elvaliente-frontrgbOn the Pogues album If I Should Fall from Grace with God, they sing a song called “Fiesta” that is more or less a punk Spanish song which, while very Spanish sounding, still retains a feeling of Irishness.  Piñata Protest, a band from San Antonio who sing in Spanish and English, sounds like a similar mix of Mexico, Ireland and punk (especially on the second track, “Vato Perron”).  I feel like the Ireland comes from the accordion (one of the primary instruments on the disc), while the punk lasts throughout (the whole album is 9 songs in 20 minutes).

The band plays loud guitars at a fast pace.  And it’s amazing how well the accordion brings it all together.

The band sings a few really fast songs and a couple slower ones.  Interestingly, the slower songs (“Tomorrow Today” and “Guadalupe”) are probably the most conventional and, consequentially, of the least interesting songs on the album.  They sound like pretty typical punk pop, albeit with touches of accordion.  It’s the more fast songs like “Vato Perron” and “Life on the Border” (with the great lead accordion and the fun “Hey!” refrain) which really stand out.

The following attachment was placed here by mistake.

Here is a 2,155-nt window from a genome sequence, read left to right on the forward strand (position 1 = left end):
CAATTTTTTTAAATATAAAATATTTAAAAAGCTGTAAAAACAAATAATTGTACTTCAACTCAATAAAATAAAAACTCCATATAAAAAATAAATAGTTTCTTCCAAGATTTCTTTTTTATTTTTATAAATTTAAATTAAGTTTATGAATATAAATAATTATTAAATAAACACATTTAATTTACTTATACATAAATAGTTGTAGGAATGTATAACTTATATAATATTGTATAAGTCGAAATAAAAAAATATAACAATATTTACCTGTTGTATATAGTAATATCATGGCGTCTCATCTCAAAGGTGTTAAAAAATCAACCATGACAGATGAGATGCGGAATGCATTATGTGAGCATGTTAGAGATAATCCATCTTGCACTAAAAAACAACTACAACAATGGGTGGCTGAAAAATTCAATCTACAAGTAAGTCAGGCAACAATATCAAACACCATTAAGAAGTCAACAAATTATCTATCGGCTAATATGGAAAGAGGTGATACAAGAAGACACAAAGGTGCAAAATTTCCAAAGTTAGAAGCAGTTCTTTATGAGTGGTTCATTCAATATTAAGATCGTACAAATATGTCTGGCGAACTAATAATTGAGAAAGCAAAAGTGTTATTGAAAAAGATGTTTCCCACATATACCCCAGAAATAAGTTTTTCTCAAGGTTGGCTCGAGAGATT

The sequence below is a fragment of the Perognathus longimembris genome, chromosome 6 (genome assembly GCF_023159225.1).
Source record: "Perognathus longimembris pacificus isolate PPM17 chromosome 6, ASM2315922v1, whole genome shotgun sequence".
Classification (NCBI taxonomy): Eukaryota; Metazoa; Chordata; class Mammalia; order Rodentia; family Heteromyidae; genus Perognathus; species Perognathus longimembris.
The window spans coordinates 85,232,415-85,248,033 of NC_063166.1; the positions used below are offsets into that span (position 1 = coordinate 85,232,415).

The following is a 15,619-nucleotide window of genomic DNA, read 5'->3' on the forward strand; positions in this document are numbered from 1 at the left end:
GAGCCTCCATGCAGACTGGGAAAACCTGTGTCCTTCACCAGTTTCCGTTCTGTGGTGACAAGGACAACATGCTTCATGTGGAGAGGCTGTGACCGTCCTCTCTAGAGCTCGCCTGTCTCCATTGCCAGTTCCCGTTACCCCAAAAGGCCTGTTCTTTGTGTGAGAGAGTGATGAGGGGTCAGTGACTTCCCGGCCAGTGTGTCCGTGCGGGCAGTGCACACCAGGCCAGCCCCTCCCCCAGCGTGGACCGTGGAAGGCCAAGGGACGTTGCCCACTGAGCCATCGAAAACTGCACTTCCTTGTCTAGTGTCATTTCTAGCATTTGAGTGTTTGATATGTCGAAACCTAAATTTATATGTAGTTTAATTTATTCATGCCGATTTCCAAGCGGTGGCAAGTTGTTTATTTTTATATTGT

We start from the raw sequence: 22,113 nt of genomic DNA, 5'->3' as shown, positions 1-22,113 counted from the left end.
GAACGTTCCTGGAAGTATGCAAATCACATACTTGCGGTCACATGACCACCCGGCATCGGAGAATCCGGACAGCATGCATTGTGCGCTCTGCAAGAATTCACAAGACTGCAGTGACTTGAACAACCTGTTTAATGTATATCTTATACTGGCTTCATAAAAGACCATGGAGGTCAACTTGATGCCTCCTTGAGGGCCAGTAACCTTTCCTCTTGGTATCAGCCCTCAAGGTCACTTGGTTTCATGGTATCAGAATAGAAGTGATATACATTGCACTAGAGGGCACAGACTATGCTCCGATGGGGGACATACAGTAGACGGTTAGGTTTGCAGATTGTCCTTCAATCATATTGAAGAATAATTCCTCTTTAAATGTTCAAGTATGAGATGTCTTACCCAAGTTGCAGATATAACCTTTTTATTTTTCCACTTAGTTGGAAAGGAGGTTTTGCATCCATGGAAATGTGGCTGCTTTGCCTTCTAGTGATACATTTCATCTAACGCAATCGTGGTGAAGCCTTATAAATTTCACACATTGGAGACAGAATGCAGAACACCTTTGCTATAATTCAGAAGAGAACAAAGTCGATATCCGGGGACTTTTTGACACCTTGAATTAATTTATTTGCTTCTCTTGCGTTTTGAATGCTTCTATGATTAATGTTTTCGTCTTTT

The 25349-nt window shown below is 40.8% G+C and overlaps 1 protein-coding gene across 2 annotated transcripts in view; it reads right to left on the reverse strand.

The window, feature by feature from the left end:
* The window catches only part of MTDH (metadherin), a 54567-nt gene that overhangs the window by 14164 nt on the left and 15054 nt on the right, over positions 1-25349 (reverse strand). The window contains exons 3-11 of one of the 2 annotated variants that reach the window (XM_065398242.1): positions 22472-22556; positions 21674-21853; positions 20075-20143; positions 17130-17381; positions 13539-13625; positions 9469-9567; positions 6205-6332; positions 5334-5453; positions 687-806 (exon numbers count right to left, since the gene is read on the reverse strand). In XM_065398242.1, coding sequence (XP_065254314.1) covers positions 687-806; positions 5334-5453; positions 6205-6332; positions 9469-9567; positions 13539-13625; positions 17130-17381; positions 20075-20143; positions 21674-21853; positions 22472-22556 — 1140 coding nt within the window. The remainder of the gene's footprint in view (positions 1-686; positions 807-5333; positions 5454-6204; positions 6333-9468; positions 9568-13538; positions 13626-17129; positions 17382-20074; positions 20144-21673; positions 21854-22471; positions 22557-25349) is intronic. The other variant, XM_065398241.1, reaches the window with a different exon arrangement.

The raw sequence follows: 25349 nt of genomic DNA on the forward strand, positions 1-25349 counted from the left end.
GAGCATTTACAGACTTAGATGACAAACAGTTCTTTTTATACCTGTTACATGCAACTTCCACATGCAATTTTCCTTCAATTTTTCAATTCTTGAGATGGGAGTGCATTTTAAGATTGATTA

“Volver Volver” is a traditional song which starts out slowly (with big guitars) and after a few verses and a very long held note, the punk can’t be contained any longer and the song ends in a blur.  The title track is a great rocker with some interesting guitar sounds an a cool accordion solo.  Then there;s the rocking (and amusing) cover of “La Cucaracha.”  It starts out as a blistering punk song with no real connection to the original until about mid way through when a lone trumpet begins laying the familiar melody.  It’s only a minute long and so is the final cut “Que Pedo” which is just a blistering punk song with lots of screaming.